Since its introductions in version 2.5, the "freeze reality" pause button (||) allows detailed design work after initial placement without holding the device up. We find that woring in "frozen reality" is often preferrable and less fatiguing than using a tripod.

Frozen reality

Just below the restart augmented reality button in the upper right corner is a pause button (||). Tap the button and augmented reality is frozen with the last view locked on the screen. Pressing the restart button resets the augmented reality and starts a new session.

Pausing reality is used when you have set the scene initially, and need to refine it while working in a different place.

While reality is frozen, you can both create new scenes with that frozen reality as a background and switch to other scenes. This makes it easy to explore alternative frame arrangements.

Zoom in closer

When making changes to colors and mat windows on an iPhone, a bigger image is helpful. To zoom in, either walk closer to the pictures or drag the pictures closer to you.

To drag the pictures closer to you, simply pull a virtual wall towards you. As you pull it, the framed picture will get larger. Release the drag to explore other combinations of mat and frame colors. Once done, push the scene back to the floor-wall join. Then snap a picture for your camera roll. You can drag and rotate a scene when manipulating frames or managing galleries (G≣, S≣ and W≣)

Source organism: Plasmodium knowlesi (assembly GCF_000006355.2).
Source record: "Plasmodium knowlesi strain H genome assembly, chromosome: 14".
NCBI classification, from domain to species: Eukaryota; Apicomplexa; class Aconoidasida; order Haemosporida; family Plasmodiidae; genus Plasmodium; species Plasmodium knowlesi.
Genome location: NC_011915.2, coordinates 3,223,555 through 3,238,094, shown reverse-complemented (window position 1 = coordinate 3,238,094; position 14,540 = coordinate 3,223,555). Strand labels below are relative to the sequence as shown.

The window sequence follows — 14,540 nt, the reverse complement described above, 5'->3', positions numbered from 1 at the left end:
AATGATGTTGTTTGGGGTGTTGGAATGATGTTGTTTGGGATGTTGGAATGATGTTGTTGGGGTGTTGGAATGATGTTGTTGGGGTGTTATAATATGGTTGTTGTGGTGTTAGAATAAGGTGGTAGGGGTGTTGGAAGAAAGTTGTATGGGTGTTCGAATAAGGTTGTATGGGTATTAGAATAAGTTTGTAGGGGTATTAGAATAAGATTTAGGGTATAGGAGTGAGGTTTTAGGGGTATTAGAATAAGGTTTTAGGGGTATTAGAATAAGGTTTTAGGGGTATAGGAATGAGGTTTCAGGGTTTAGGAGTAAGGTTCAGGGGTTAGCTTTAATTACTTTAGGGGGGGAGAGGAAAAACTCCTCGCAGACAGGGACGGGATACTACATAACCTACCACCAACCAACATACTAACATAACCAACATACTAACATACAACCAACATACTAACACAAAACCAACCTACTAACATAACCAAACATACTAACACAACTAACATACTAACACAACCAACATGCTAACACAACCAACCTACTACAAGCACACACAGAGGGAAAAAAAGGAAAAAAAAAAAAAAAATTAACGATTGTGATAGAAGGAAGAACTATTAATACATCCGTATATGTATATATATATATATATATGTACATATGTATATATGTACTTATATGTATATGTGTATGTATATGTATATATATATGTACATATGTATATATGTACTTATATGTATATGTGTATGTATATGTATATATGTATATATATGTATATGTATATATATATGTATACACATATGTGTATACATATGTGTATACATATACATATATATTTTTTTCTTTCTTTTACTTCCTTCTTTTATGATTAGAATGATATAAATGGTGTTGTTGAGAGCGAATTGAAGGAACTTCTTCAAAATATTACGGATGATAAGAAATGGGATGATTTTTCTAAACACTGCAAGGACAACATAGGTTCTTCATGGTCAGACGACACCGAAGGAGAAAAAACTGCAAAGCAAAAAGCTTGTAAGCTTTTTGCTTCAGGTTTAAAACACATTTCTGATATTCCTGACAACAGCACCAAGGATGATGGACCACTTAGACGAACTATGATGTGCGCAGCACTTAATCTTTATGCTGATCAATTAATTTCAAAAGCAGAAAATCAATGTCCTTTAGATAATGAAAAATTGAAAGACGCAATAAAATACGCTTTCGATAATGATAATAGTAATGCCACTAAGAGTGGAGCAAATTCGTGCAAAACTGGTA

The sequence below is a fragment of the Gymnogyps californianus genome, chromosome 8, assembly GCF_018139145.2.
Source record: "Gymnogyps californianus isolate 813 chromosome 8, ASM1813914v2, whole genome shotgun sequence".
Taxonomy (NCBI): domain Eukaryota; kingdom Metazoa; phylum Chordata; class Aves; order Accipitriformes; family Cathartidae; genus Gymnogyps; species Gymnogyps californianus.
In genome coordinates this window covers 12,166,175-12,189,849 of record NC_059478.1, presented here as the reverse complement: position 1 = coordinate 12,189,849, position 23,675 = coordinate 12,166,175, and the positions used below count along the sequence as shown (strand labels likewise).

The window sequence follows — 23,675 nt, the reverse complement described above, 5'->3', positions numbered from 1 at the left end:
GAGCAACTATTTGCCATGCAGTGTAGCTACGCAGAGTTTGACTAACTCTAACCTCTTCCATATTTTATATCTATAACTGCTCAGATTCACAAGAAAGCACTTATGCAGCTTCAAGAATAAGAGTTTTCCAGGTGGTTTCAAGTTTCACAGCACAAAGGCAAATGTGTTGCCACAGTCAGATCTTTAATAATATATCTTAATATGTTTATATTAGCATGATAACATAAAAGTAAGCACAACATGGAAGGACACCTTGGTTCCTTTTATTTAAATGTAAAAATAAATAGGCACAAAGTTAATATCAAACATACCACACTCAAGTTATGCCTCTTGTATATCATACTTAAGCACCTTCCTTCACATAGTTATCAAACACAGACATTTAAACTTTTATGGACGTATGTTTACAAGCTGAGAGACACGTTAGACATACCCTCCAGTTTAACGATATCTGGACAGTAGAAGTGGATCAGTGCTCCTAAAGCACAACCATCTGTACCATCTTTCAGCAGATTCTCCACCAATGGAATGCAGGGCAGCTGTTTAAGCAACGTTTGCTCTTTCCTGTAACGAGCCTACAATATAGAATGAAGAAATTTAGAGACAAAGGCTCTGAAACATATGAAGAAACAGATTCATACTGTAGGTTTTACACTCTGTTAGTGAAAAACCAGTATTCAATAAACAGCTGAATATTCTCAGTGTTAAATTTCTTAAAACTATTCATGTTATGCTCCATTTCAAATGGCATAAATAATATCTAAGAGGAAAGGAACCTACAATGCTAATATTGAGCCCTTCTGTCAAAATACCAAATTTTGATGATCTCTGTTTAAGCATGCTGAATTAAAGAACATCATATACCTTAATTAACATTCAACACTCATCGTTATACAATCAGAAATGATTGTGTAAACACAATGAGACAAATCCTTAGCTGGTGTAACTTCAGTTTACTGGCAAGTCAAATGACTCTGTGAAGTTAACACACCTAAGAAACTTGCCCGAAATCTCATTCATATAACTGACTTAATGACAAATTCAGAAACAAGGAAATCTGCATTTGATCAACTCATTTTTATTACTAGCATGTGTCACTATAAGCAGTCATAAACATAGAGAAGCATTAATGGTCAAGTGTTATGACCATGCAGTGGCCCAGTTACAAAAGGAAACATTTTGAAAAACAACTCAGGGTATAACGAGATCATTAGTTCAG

Use already framed art

If you are considering art that is already in a stock frame, photograph it with your phone. Be careful to line up in front of the art so that the frame is not distorted. Then crop the photo so it just fits the frame. Finally, in the app choose a frame width of 0.0 and a mat size of 'none'.

Pick a good mat color

Choosing the right mat enhances a picture. Common choices are really light or very dark colors. Nearly black mats make vibrant photos pop. Light mats that match the wall color tend to make a picture float.

If you use a light mat, it should be a tone darker than the lightest area in the picture so that the picture's light areas appear even lighter. The gives the picture more apparent brightness depth or "pop".

If you use a dark mat, it should be a tone lighter than the darkest area of the picture so that the picture's dark areas appear even darker giving the picture more "pop".

Mat and overmat material menus highlight in green mat material items that are closest to the average of the 20% darkest colors, the average of the 60% middle colors and the average of the 20% lightest colors. You should regard the highligted colors as useful suggestions for mat colors. The mat color that works best for your image and frame combination is likely to be similar to the menu items that are highlighted in green.

Custom colors

The colors in menu items are those that are close matches to frame and mat colors that are available in stores.

If you wish to explore other color possibilities, choose the item Custom colors... to popup a hue, saturation and brightness color picker containing thousands of colors. As you slide through the color picker's grid of hue and brightness, or slide its saturation, or tap and drag about the scene, the frame or mat quickly changes to the color under the touch. When the color picker is closed, the last custom color is saved with the frame or object and will appear as an item in the menu in the future. When the app is opened, any custom colors saved in any framed picture in the library of galleries will appear in the appropriate menu.